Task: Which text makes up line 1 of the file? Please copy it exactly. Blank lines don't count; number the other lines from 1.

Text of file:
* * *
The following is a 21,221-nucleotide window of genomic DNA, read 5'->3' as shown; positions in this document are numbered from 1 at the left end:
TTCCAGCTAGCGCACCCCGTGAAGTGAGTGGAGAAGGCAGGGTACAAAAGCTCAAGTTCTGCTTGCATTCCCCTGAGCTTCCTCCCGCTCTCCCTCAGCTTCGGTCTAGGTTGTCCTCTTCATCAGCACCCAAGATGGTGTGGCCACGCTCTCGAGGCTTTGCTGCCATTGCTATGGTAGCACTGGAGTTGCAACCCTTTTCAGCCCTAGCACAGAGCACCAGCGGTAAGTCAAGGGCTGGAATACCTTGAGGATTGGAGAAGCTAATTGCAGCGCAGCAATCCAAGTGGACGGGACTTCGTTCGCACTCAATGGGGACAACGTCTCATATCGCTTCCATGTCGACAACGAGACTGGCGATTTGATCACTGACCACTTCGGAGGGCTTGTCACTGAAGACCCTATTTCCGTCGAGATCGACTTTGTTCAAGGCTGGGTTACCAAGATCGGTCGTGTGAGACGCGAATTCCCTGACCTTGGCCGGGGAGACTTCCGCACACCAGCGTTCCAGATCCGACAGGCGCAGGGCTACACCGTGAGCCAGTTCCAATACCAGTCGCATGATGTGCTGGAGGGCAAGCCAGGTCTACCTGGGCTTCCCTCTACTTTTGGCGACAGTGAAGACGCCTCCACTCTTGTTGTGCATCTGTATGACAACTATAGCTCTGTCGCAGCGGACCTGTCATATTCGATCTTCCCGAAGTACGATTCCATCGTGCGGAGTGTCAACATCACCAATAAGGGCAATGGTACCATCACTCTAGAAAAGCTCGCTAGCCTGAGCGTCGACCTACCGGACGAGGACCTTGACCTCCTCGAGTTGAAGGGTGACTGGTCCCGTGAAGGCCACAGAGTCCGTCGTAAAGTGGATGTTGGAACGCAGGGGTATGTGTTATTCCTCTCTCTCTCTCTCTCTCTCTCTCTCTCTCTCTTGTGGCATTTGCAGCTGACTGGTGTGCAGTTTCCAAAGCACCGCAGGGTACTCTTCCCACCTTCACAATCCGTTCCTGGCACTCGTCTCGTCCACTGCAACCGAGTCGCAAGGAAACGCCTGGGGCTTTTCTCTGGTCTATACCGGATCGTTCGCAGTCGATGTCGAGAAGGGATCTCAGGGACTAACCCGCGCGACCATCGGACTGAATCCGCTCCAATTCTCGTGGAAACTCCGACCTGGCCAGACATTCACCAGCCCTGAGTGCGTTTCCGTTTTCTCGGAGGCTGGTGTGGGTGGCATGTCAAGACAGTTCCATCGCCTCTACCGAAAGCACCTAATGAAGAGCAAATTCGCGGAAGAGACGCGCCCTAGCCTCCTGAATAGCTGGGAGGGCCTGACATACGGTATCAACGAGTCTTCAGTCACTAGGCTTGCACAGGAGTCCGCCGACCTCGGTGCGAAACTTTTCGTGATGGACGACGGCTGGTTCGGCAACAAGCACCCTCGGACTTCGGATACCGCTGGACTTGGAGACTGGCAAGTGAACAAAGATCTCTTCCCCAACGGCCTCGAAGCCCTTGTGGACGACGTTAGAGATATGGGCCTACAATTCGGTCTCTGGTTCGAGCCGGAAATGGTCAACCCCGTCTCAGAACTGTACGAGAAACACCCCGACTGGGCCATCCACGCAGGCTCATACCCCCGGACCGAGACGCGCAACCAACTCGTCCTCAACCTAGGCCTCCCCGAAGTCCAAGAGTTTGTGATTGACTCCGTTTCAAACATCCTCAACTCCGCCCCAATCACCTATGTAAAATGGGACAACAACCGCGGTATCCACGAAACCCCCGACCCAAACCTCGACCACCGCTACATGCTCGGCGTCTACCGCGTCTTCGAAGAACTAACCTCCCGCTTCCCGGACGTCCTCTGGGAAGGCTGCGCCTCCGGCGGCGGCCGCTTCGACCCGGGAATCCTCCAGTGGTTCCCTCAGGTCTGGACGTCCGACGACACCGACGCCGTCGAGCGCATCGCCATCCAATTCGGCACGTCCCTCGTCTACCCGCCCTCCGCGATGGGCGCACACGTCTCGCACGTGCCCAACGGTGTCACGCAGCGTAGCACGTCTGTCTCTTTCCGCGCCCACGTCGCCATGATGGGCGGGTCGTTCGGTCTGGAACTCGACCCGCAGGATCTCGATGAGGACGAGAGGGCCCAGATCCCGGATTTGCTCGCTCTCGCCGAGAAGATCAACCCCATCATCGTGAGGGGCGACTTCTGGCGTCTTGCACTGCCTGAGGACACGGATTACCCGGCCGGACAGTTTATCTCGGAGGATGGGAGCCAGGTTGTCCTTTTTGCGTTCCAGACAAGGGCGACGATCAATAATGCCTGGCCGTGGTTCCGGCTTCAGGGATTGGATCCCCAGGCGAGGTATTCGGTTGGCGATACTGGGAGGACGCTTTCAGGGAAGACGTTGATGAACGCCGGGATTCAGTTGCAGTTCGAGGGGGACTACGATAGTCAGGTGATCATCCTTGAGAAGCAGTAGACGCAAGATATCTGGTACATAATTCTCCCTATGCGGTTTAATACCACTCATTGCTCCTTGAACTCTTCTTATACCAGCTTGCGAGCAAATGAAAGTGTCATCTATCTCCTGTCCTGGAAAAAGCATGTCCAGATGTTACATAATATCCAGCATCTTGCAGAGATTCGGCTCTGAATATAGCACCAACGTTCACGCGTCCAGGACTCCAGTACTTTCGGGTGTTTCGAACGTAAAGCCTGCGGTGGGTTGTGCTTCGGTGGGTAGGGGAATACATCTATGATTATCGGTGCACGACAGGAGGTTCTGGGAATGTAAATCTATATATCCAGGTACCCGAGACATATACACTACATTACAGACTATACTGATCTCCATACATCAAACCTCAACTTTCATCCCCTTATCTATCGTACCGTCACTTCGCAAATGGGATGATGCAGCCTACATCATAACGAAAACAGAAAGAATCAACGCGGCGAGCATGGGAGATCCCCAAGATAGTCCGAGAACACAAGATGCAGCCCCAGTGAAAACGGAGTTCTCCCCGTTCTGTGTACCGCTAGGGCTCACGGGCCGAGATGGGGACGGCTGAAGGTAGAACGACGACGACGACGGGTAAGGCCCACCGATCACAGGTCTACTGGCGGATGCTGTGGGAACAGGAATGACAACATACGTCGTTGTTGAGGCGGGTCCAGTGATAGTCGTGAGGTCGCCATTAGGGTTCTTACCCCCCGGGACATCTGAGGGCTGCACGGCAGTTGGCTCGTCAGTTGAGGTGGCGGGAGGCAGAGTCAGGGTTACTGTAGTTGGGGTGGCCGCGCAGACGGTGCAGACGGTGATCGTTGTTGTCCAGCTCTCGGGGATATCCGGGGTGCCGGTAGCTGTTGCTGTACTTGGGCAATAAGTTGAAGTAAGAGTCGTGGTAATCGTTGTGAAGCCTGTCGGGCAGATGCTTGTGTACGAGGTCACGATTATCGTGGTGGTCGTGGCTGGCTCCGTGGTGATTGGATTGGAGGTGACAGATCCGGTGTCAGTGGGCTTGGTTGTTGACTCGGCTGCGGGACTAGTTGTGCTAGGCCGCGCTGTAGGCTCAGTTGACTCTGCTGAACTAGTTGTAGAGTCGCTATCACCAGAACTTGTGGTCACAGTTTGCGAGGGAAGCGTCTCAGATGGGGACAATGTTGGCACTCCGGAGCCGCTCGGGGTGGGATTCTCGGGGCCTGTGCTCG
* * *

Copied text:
The following is a 21,221-nucleotide window of genomic DNA, read 5'->3' as shown; positions in this document are numbered from 1 at the left end: